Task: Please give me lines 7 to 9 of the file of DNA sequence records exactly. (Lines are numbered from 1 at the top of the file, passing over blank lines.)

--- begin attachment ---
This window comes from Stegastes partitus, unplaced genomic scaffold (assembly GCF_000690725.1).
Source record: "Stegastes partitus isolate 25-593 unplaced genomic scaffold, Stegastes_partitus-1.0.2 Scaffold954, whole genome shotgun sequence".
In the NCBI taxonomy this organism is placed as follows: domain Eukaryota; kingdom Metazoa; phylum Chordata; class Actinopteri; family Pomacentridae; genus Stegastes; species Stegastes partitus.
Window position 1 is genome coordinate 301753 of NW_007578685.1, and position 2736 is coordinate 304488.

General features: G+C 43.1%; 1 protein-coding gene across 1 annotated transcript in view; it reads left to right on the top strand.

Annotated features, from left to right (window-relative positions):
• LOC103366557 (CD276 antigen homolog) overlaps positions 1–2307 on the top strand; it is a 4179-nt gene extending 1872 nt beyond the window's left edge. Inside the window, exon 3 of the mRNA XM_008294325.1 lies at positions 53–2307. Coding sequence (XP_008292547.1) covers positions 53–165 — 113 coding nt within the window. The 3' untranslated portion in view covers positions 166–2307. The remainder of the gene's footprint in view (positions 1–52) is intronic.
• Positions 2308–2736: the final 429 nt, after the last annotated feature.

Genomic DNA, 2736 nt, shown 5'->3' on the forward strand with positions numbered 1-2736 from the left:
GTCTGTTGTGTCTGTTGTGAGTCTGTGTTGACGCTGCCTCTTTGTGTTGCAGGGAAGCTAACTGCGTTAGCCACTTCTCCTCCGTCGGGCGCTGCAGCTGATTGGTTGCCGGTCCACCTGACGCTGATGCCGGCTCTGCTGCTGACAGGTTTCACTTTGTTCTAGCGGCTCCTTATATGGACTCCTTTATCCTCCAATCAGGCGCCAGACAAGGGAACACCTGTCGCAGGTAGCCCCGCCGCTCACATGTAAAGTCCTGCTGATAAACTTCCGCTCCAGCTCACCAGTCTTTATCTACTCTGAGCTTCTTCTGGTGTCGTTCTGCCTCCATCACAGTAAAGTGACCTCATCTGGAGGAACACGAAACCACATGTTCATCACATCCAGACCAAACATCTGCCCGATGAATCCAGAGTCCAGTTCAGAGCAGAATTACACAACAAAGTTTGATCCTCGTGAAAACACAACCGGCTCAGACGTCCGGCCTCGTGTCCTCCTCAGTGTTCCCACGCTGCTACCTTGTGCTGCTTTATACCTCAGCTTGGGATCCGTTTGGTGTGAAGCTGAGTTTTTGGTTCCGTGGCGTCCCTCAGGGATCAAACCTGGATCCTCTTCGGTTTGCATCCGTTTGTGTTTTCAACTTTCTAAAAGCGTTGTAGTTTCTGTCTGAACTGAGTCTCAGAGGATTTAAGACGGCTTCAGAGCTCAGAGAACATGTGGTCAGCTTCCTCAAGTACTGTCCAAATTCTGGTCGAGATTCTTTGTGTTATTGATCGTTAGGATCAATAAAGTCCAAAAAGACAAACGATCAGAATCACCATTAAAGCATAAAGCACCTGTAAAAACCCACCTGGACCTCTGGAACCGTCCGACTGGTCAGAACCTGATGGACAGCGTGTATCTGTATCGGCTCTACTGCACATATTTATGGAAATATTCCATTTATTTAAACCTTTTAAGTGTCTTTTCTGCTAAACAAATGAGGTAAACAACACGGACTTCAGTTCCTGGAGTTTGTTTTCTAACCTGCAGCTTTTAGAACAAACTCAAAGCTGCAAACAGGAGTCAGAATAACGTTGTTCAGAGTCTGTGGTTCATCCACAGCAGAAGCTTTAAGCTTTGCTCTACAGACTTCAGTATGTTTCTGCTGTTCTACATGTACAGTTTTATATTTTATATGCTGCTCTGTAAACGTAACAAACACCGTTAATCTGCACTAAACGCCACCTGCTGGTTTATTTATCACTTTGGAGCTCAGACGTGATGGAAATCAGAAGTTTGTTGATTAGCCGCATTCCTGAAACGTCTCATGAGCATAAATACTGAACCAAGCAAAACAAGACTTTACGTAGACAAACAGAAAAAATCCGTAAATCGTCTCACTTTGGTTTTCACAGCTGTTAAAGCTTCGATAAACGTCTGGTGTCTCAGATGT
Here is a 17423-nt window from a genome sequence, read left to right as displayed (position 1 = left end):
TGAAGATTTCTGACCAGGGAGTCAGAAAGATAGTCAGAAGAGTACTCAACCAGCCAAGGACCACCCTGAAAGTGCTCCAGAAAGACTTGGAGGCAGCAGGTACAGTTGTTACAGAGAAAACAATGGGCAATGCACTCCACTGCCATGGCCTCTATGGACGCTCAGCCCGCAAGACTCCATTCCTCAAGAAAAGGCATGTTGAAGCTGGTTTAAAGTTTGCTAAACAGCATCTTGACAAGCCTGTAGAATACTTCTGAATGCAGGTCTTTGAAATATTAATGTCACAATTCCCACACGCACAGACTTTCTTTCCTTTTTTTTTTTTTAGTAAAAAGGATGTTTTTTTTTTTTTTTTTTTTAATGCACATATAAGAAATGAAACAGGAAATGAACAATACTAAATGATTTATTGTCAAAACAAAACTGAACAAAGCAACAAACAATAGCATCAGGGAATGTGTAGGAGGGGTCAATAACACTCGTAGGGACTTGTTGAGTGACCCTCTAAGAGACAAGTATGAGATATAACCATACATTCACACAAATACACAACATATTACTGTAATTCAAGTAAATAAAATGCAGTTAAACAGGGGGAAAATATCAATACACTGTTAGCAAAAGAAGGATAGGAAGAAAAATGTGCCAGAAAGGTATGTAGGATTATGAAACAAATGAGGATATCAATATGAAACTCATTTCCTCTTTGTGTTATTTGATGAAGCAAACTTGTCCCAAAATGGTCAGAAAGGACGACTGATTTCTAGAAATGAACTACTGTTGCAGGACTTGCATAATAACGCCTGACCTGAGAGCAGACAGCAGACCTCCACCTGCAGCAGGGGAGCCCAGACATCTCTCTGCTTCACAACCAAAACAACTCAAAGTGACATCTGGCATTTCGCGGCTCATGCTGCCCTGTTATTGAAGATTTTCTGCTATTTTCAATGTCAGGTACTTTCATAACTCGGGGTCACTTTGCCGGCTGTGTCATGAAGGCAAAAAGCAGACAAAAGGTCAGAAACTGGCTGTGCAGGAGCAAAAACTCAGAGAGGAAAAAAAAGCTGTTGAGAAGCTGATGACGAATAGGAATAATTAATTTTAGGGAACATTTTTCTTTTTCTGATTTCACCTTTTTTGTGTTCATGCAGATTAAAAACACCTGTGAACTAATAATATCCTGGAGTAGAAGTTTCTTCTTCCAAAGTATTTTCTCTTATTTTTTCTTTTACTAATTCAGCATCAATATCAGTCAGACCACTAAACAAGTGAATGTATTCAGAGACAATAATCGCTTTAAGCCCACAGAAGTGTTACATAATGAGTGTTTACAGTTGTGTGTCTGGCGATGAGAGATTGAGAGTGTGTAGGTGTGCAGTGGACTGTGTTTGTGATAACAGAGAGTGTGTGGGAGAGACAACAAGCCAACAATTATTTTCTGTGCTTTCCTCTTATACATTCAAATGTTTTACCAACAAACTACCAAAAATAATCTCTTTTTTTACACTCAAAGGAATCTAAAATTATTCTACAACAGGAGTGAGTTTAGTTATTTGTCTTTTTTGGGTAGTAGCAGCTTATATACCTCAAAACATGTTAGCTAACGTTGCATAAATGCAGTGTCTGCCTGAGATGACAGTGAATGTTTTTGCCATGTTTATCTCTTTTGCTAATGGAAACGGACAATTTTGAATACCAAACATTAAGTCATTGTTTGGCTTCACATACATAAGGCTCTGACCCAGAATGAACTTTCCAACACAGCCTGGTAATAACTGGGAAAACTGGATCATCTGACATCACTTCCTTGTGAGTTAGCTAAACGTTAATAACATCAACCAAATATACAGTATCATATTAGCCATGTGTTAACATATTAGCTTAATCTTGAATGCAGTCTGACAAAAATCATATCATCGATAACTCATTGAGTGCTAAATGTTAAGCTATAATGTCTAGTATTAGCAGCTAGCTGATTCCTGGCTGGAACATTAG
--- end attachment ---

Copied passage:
• LOC103366557 (CD276 antigen homolog) overlaps positions 1–2307 on the top strand; it is a 4179-nt gene extending 1872 nt beyond the window's left edge. Inside the window, exon 3 of the mRNA XM_008294325.1 lies at positions 53–2307. Coding sequence (XP_008292547.1) covers positions 53–165 — 113 coding nt within the window. The 3' untranslated portion in view covers positions 166–2307. The remainder of the gene's footprint in view (positions 1–52) is intronic.
• Positions 2308–2736: the final 429 nt, after the last annotated feature.

Genomic DNA, 2736 nt, shown 5'->3' on the forward strand with positions numbered 1-2736 from the left: